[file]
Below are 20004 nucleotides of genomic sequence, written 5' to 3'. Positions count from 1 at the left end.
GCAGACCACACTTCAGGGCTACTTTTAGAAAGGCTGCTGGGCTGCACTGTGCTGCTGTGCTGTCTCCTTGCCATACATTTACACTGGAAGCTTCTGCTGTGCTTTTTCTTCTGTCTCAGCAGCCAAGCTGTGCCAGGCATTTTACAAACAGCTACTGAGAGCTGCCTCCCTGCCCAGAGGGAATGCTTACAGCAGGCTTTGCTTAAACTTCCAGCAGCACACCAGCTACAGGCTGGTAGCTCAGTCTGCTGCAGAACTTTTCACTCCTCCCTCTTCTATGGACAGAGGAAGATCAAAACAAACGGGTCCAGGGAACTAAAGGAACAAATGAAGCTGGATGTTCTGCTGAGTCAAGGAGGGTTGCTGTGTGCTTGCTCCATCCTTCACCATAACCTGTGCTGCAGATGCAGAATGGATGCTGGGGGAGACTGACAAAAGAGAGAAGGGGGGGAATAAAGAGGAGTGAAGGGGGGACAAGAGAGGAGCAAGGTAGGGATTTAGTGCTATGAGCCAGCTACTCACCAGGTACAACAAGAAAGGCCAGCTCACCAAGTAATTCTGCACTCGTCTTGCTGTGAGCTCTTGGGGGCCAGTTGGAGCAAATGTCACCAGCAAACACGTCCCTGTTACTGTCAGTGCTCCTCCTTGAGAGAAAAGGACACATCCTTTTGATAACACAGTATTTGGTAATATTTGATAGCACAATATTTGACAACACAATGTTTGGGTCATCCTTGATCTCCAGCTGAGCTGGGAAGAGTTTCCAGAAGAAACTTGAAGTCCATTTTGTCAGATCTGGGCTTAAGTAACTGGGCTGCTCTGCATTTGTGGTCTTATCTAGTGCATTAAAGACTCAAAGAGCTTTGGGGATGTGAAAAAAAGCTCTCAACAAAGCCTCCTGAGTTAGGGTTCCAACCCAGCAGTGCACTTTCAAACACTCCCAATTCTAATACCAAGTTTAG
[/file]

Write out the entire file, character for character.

Below are 20004 nucleotides of genomic sequence, written 5' to 3'. Positions count from 1 at the left end.
GCAGACCACACTTCAGGGCTACTTTTAGAAAGGCTGCTGGGCTGCACTGTGCTGCTGTGCTGTCTCCTTGCCATACATTTACACTGGAAGCTTCTGCTGTGCTTTTTCTTCTGTCTCAGCAGCCAAGCTGTGCCAGGCATTTTACAAACAGCTACTGAGAGCTGCCTCCCTGCCCAGAGGGAATGCTTACAGCAGGCTTTGCTTAAACTTCCAGCAGCACACCAGCTACAGGCTGGTAGCTCAGTCTGCTGCAGAACTTTTCACTCCTCCCTCTTCTATGGACAGAGGAAGATCAAAACAAACGGGTCCAGGGAACTAAAGGAACAAATGAAGCTGGATGTTCTGCTGAGTCAAGGAGGGTTGCTGTGTGCTTGCTCCATCCTTCACCATAACCTGTGCTGCAGATGCAGAATGGATGCTGGGGGAGACTGACAAAAGAGAGAAGGGGGGGAATAAAGAGGAGTGAAGGGGGGACAAGAGAGGAGCAAGGTAGGGATTTAGTGCTATGAGCCAGCTACTCACCAGGTACAACAAGAAAGGCCAGCTCACCAAGTAATTCTGCACTCGTCTTGCTGTGAGCTCTTGGGGGCCAGTTGGAGCAAATGTCACCAGCAAACACGTCCCTGTTACTGTCAGTGCTCCTCCTTGAGAGAAAAGGACACATCCTTTTGATAACACAGTATTTGGTAATATTTGATAGCACAATATTTGACAACACAATGTTTGGGTCATCCTTGATCTCCAGCTGAGCTGGGAAGAGTTTCCAGAAGAAACTTGAAGTCCATTTTGTCAGATCTGGGCTTAAGTAACTGGGCTGCTCTGCATTTGTGGTCTTATCTAGTGCATTAAAGACTCAAAGAGCTTTGGGGATGTGAAAAAAAGCTCTCAACAAAGCCTCCTGAGTTAGGGTTCCAACCCAGCAGTGCACTTTCAAACACTCCCAATTCTAATACCAAGTTTAG